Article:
Exponential growth bias (EGB) is a largely unnoticed bias that plagues the financial decision making of most individuals in the United States. It is characterized as the tendency to linearize exponential compound saving and interest rates, and it shows itself through poor decision making around wrong estimates and/or no understanding of how money grows through time. Based on the theory that education and valid experience might tame EGB, a model was built to measure variable drivers of individual EGB related to exposure. Based on previous theory that more extreme situations demand more incentive for participation, it was hypothesized that the government dictated interest rates at times of individual’s first home purchases could subconsciously influence EGB, for two main reasons. First, a more expensive payment plan carries greater incentive to fully understand, and second, a first home purchase is a fundamentally monumental financial decision with potential to positively or negatively shape bias. A variable for interest rate at the time of a first home purchase was created a combined with more lifetime-housing-exposure variables theorized to influence EGB, to model overall effects of individual housing exposure on EGB. The results showed that government set interest rates hold no statistically significant influence on an individual’s current EGB, however, the marginal coefficients showed the correlations consistent with the theory. The model statistically significantly determined that the variables for number of homes purchased in a lifetime and price paid for a first home are inversely correlated with current EGB. In addition, income and education levels were statistically proven to be inversely correlated with current EGB.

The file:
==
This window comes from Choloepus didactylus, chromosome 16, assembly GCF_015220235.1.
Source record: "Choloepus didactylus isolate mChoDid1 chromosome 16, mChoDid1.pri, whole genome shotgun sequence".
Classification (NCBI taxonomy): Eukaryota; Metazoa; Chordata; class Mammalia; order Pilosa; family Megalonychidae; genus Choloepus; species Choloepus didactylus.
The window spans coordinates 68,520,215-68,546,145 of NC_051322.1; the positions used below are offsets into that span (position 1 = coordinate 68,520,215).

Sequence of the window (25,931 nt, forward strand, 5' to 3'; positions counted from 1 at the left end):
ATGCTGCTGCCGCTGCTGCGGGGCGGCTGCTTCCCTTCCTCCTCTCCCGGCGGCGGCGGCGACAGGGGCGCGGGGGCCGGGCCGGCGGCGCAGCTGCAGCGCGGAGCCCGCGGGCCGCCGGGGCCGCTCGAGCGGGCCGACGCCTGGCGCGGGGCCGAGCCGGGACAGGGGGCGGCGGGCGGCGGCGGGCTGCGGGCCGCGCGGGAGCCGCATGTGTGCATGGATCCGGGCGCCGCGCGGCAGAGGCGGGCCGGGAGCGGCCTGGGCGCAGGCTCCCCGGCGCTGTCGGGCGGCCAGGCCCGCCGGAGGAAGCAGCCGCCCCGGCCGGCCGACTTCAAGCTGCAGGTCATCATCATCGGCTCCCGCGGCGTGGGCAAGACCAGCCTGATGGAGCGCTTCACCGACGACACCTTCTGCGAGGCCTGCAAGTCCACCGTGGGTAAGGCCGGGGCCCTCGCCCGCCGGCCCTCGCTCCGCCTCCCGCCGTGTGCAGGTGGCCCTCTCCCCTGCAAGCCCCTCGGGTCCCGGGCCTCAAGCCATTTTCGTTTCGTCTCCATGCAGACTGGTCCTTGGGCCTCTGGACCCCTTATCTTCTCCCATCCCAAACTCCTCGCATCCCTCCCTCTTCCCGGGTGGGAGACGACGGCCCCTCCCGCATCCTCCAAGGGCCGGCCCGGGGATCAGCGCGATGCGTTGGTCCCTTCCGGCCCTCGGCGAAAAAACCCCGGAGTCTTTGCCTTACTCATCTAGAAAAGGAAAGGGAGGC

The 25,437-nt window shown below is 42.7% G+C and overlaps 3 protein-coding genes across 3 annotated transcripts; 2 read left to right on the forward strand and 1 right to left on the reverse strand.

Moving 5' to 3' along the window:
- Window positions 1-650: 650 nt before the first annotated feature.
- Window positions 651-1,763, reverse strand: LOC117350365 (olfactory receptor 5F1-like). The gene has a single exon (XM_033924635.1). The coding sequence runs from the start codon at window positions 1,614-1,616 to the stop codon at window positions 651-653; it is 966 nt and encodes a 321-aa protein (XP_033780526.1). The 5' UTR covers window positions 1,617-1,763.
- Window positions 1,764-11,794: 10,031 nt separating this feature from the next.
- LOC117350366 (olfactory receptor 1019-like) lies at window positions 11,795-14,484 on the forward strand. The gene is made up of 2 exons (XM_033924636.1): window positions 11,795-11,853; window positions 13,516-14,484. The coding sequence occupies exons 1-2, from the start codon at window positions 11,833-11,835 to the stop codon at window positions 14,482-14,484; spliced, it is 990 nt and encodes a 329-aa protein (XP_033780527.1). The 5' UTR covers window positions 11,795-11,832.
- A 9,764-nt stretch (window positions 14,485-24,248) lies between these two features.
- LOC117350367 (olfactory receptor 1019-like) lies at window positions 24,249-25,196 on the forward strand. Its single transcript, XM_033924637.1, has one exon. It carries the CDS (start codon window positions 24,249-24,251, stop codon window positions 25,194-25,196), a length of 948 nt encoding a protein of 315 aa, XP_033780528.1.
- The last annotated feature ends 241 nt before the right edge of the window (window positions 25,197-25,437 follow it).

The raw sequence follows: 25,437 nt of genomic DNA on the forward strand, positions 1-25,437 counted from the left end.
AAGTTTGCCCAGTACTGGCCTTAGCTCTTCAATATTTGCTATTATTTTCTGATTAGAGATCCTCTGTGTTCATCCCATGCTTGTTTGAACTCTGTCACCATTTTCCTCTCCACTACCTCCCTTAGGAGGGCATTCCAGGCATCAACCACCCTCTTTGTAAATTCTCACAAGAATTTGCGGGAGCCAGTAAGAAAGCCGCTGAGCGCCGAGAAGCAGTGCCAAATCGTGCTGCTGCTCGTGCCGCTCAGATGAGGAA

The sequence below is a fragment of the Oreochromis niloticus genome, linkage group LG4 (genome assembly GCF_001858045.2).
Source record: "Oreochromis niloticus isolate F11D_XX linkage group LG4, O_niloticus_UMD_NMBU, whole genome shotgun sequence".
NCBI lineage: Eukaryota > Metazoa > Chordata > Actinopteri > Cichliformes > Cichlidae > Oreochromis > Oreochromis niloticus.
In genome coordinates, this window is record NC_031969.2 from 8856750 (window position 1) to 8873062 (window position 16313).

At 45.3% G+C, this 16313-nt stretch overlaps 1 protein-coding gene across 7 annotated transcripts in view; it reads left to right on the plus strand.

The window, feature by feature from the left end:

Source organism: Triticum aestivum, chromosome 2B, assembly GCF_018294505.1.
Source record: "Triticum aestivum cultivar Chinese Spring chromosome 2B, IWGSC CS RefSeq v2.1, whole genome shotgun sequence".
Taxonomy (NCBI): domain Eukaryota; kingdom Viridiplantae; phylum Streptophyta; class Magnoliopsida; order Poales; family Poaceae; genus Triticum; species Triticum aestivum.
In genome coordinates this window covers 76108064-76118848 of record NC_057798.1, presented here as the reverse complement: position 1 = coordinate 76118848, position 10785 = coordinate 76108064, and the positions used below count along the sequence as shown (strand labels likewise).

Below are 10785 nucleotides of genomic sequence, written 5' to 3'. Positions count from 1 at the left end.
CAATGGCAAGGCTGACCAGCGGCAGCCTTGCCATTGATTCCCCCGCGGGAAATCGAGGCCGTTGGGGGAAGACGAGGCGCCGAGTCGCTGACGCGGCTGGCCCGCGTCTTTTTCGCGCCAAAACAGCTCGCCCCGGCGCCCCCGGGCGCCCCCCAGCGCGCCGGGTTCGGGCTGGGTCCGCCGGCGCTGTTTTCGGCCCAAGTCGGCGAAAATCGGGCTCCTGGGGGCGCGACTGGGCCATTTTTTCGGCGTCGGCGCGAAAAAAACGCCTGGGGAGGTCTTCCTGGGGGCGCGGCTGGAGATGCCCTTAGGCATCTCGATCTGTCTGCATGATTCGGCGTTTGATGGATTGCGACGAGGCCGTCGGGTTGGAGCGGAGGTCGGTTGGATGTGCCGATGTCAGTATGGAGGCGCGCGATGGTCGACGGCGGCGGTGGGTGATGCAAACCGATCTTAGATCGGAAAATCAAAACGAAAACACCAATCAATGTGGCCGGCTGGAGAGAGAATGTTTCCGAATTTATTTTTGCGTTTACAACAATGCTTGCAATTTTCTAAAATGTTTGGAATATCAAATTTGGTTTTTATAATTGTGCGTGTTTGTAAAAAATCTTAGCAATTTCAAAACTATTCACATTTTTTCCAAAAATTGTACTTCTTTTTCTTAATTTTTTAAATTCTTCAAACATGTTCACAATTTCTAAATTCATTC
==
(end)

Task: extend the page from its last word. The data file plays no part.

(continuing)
The Dot-Com bubble of the late 1990s offers insight into the mentality of investors and money managers. The goal of this paper is to design a model utilizing fundamental valuation variables and determine its effectiveness at predicting price changes in U.S. equities during the 1996-2000 Dot-Com bubble. A successful model will provide insight into how investors can best navigate the turbulent financial waters brought on by the boom of a financial bubble and the following decline once the bubble has burst.
Using additions to the Standard and Poor's (S&P) 500 between 2000 and 2003, I explore the price and volume effects that the securities face on their respective addition announcement day. Attempts to identify price pressures surrounding an addition to the S&P 500 by focusing on opening and closing stock/index prices and trading volumes. The results are more consistent with the efficient market hypothesis than the price pressure hypothesis. Observed are large increases in trading activity leading to a shift in demand for the added security. However, positive abnormal returns are not concluded from this study
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